Results
Contrast Sensitivity in the Fovea
Figure 2A shows the foveal performance for glaucoma (red symbols, n = 20) and normal participants (blue symbols, n = 20). Mean contrast sensitivities (±95% confidence interval [CI]) are shown for the three temporal frequency conditions. Both groups demonstrated inverted V-shaped curves with the highest contrast sensitivity in the intermediate temporal frequency condition (8 Hz). There was no significant difference between the normal participants and those with glaucoma (F [1,38] = 1.672, not significant [n.s.]).Not surprisingly, there were significant differences across temporal frequencies (F [2,76] = 69.485, P < 0.001), but there was no significant interaction between groups and temporal frequency (F [2,76] = 2.012, n.s.). 
Figure 2
 
Contrast sensitivity as a function of temporal frequency averaged for the glaucoma group (red) and the age-matched normal group (blue). The error bars represent 95% CI of the mean for each group. (A) Contrast sensitivity in fovea. (B) Contrast sensitivity in the periphery. (C) Scatter diagrams of motion-on-color paradigm and frequency-doubling paradigm in peripheral location for the two groups. The horizontal lines indicate the cutoff values for each condition described in the ROC analysis in Figure 3.
Figure 2
 
Contrast sensitivity as a function of temporal frequency averaged for the glaucoma group (red) and the age-matched normal group (blue). The error bars represent 95% CI of the mean for each group. (A) Contrast sensitivity in fovea. (B) Contrast sensitivity in the periphery. (C) Scatter diagrams of motion-on-color paradigm and frequency-doubling paradigm in peripheral location for the two groups. The horizontal lines indicate the cutoff values for each condition described in the ROC analysis in Figure 3.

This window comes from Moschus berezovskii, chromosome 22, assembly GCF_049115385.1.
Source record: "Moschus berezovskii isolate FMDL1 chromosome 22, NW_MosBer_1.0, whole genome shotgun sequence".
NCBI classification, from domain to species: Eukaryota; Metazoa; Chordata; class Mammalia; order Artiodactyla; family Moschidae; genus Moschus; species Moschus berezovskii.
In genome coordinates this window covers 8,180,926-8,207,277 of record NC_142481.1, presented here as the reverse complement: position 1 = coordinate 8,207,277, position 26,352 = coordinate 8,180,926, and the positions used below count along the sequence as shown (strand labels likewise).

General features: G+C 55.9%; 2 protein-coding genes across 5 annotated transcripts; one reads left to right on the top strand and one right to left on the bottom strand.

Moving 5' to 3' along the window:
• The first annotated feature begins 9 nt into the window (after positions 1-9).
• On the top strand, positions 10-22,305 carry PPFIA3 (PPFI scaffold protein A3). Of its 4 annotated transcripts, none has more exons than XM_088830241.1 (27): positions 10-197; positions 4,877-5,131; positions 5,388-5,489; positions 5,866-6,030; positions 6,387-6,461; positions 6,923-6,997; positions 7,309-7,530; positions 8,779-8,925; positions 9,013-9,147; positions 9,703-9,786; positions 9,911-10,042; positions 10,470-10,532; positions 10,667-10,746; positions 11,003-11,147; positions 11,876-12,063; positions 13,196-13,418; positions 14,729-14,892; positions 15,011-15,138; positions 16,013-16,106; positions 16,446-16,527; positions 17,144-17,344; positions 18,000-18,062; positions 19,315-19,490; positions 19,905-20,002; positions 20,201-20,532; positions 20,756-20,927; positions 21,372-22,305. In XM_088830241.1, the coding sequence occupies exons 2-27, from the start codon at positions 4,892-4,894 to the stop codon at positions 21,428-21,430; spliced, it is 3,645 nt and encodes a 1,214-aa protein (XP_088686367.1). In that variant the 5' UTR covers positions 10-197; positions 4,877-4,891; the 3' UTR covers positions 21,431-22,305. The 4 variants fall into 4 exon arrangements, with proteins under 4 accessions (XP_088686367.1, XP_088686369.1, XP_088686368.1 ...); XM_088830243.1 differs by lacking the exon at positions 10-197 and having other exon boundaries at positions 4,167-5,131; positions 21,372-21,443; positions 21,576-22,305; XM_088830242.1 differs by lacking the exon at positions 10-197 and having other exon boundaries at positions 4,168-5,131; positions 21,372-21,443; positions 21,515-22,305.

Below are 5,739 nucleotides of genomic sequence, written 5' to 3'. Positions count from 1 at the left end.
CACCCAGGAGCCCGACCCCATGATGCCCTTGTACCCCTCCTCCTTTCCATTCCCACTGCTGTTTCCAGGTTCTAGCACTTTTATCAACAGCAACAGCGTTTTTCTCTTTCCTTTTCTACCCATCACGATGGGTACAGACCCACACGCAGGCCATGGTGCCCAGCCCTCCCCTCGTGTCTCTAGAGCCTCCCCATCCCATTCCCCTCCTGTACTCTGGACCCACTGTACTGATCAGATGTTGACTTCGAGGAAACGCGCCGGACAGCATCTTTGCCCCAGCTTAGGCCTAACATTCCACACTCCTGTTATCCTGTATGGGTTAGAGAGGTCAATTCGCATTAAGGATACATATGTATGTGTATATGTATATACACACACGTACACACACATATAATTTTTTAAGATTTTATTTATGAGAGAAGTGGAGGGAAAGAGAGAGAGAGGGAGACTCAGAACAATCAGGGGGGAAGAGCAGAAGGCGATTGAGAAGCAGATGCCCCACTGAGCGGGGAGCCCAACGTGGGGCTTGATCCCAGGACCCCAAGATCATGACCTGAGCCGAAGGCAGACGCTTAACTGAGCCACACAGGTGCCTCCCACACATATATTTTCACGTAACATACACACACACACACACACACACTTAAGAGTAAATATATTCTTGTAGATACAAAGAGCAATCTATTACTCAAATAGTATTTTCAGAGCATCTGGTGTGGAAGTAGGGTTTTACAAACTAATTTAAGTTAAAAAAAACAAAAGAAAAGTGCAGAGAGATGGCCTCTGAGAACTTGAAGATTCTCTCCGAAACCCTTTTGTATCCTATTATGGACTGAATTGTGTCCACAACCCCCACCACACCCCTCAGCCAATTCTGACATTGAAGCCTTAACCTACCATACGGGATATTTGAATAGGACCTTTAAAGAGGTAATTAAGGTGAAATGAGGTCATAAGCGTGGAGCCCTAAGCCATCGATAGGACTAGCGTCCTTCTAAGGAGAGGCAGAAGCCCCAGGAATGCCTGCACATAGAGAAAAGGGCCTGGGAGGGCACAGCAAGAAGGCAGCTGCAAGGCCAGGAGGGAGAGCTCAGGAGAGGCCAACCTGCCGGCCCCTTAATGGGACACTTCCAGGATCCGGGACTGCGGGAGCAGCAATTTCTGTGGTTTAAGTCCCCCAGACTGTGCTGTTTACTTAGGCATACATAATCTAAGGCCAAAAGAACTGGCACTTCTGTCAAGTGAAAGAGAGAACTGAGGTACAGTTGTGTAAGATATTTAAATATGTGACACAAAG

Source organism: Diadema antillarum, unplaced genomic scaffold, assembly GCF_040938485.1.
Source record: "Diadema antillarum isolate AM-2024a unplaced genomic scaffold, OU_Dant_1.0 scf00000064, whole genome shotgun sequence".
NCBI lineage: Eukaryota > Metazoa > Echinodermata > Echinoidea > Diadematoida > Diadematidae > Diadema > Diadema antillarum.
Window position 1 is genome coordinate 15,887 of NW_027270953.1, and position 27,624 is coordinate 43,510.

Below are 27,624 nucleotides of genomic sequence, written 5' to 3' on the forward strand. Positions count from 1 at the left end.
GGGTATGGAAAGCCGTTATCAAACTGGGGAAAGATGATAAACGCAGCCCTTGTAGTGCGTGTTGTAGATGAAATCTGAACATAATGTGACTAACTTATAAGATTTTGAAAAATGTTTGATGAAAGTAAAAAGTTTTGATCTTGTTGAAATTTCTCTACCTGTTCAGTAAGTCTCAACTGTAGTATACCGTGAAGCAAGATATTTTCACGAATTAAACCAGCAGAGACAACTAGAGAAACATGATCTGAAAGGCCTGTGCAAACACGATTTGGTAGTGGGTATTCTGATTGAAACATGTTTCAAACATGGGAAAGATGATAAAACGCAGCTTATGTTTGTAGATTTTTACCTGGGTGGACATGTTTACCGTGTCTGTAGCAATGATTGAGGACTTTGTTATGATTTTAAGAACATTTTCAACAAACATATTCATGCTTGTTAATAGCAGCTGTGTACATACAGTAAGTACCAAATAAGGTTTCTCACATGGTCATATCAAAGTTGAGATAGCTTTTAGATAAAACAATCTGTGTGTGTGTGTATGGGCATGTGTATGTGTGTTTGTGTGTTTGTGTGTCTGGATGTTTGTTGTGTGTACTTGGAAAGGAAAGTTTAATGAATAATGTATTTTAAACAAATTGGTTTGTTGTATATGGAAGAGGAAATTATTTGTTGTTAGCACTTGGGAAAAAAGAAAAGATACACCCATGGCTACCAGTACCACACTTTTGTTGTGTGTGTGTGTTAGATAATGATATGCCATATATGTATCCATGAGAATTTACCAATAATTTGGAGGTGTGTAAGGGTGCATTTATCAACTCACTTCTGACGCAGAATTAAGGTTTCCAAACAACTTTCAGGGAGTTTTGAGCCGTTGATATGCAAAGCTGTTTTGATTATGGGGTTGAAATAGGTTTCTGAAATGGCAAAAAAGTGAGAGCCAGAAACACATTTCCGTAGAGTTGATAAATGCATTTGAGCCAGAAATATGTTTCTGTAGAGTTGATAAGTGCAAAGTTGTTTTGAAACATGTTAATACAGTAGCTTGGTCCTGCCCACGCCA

Figure 3
 
ROC of motion-on-color paradigm and frequency-doubling paradigm. The areas between light curves indicate the confidence interval (CI) for the ROC curve; the value of the AUROC and its 95% CI are given under the 45° line. (A) ROC of motion-on-color paradigm in the foveal location. (B) ROCs of motion-on-color and frequency-doubling paradigms in the peripheral location. Two main aspects can be seen: AUROC goes up with increase of temporal frequencies; AUROC for 25-Hz condition in the periphery is much higher than that for the frequency-doubling paradigm.
Figure 3